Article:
By Teachers, For Teachers
For some early readers, reading can feel like a race. They think that the faster they read, the better the reader they are. However, a child who is reading too fast is missing out on a lot. They often skip words, don’t remember key elements in the story, and ignore punctuation. It’s important for children to read at a good pace so that they can read the text accurately and really comprehend what they are reading.
Here are a few teacher-tested teaching strategies to help you slow down those students who are reading too fast.
Start by asking the student to listen closely as you read a few sentences in a normal pace, making sure that you hit all the punctuation in the right places. Then reread the same sentences, but this time read it much faster and skip over all of the punctuation. Each time you read, ask the student which version they liked better and why. Ask them if one was easier to understand then the other. This is an easy way for students to grasp the concept that reading fast is not better, and that it’s actually harder to understand.
Another great way to get students to slow down when they read is to record them when they are reading fast. You can also record them when they read at a normal pace, too, to help them hear the difference in themselves. As the student listens to themselves on the tape, point out if they skipped the punctuation or if they remembered to pause or use expression. Also, have them listen to the speed and tone of their voice as well.
A physical reminder, like a ruler, is a great way for students to not only slow down when they are reading but it’s also a great tool to help them keep their place as well. Have the student place a ruler under each sentence as they read it. By using a physical reminder like a ruler, or a piece of paper, it will visually help the student remember to slow down while they are reading.
Sometimes all students need is a code phrase or a signal to remind them to slow down as they read. Come up with something together like signing the word “Slow” when you hear them reading too fast, or saying the word “Turtle” to remind them that they should be reading slowly like a turtle.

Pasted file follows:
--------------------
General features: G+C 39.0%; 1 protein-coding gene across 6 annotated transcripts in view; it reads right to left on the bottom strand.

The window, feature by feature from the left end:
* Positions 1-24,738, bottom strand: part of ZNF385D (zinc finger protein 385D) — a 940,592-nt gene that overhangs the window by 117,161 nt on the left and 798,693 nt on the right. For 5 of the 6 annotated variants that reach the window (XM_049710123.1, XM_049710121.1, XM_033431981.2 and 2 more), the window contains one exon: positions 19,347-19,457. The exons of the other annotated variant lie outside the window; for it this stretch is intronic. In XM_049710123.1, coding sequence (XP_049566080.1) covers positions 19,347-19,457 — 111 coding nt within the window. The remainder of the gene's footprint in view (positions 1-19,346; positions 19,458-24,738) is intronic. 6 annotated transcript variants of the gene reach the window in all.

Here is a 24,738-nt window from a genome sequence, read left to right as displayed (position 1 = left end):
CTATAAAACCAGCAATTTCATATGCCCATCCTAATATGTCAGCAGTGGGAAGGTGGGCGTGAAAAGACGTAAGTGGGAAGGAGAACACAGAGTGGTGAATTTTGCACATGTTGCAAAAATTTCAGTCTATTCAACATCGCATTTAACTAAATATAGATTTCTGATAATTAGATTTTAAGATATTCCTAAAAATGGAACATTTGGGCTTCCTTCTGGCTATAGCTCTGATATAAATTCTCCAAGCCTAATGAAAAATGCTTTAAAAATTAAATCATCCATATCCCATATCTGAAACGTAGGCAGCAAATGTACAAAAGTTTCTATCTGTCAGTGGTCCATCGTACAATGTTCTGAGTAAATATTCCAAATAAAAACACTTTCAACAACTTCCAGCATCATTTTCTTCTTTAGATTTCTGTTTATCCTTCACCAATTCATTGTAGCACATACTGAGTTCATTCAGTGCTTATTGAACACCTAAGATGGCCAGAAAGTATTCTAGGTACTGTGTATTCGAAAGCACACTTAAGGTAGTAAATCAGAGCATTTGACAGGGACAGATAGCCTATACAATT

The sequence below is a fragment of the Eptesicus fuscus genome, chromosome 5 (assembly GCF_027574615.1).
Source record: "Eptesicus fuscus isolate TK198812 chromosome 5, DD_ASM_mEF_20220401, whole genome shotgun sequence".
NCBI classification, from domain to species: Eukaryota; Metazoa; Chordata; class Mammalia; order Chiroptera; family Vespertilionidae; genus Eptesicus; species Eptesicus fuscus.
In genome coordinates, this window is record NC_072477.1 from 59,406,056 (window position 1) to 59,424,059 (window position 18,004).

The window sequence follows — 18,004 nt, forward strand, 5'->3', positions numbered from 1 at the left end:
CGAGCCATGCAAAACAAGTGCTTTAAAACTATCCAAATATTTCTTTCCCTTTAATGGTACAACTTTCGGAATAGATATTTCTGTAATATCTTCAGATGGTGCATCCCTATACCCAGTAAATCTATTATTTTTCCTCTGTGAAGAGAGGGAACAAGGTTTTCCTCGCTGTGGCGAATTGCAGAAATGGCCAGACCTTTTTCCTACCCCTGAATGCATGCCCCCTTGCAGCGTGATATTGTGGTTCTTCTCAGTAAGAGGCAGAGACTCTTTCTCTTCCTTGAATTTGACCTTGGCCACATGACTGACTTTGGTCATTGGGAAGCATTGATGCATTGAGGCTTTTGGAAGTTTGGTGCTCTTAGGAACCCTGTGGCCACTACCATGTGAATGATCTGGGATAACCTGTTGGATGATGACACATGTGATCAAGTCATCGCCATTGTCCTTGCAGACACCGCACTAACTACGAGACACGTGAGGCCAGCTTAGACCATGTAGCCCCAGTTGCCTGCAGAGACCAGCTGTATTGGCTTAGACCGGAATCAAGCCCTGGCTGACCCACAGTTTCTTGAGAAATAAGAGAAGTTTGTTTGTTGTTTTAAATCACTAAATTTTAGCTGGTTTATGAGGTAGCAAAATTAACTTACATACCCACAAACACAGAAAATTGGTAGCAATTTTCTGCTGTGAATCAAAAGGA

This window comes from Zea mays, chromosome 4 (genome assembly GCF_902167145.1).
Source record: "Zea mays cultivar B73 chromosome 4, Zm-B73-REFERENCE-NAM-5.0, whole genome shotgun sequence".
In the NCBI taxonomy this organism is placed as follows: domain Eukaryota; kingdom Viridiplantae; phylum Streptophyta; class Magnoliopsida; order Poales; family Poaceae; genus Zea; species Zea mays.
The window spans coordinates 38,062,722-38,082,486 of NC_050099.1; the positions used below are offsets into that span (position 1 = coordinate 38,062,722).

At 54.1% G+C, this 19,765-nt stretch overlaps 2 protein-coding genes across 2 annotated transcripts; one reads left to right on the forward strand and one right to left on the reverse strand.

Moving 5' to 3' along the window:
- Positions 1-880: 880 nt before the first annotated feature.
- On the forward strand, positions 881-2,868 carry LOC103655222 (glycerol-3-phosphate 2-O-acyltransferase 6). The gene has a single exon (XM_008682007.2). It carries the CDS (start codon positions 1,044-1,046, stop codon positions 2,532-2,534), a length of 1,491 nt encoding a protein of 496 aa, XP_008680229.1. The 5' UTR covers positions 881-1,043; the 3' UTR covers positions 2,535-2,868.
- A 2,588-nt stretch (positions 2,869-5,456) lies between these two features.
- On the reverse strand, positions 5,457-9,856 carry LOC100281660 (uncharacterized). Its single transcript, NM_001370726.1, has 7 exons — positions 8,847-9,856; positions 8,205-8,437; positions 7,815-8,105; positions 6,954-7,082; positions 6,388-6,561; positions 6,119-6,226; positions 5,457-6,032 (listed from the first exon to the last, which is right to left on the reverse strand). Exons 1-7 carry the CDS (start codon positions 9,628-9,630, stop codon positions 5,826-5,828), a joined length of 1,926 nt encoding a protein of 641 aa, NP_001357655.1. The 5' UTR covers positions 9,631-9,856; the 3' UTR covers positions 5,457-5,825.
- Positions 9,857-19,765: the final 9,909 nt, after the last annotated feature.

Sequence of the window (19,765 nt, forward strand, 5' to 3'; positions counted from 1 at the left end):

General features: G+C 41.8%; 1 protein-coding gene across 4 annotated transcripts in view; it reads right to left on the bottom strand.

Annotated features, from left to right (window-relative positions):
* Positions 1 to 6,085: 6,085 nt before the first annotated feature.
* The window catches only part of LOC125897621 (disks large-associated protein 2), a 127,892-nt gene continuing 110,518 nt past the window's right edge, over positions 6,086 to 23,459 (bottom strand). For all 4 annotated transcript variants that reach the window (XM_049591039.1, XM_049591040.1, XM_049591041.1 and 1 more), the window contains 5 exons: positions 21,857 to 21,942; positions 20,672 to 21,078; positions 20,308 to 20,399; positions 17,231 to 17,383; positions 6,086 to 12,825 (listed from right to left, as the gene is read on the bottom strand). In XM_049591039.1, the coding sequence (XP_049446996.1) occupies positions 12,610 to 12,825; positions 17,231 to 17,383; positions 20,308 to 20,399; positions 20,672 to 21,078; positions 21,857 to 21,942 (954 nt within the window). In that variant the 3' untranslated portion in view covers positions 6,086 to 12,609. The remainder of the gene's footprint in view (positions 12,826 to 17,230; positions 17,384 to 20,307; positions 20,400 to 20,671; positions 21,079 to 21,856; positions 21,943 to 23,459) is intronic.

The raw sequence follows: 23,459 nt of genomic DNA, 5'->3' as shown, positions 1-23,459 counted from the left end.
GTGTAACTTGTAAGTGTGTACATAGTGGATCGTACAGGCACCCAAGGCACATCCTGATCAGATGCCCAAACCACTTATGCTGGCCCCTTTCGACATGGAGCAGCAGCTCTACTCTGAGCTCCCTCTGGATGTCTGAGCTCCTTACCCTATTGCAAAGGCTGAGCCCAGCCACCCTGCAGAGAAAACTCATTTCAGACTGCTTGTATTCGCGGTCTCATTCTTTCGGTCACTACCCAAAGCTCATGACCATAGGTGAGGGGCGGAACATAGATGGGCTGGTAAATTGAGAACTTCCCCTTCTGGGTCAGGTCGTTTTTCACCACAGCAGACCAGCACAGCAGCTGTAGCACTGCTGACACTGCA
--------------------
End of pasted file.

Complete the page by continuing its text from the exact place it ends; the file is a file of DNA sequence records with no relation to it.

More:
If you notice that the student is reading too fast when they have to read a lot of text, then shorten the amount of text that they have to read. For example, having the student read just a few sentences at a good pace will increase their confidence. Praise the child for reading at a good pace, then as they get better, you can increase the amount that they read to a paragraph then two paragraphs and so on.
Buddy reading is another great way to get students to slow down when they are fast readers. Pair up your really great readers up with your struggling readers, so that the students who are reading too fast can see how it should sound at a regular pace. You can also take turns buddy reading with your students while in your reading groups too.
Some students are kinesthetic learners and learn best when they are using their bodies. Another trick you can use for these types of students is to have them tap their finder on any punctuation that they come across. This physical, kinesthetic movement will help them to remember to slow down and pause every time they see a punctuation at the end of a sentence.
While it may be challenging for your students to read at the right pace, these strategies can help them to slow down. The key is to constantly remind them that they are not in a race and to never treat reading as though it is.
Do any of your students read too fast? If so, what kind of teaching strategies are you using to help them slow down? Please share your comments and experiences in the section below, we would love to hear what works for you and your students.
Janelle Cox is an education writer who uses her experience and knowledge to provide creative and original writing in the field of education. Janelle holds masters of science in education from the State University of New York College at Buffalo. She is a contributing writer to TeachHUB.com, TeachHUB Magazine, and Hey Teach. She was also the Elementary Education Expert for About.com for five years. You can follow her on Twitter @Empoweringk6ed, on Facebook at Empowering K6 Educators, or contact her at Janellecox78@yahoo.com.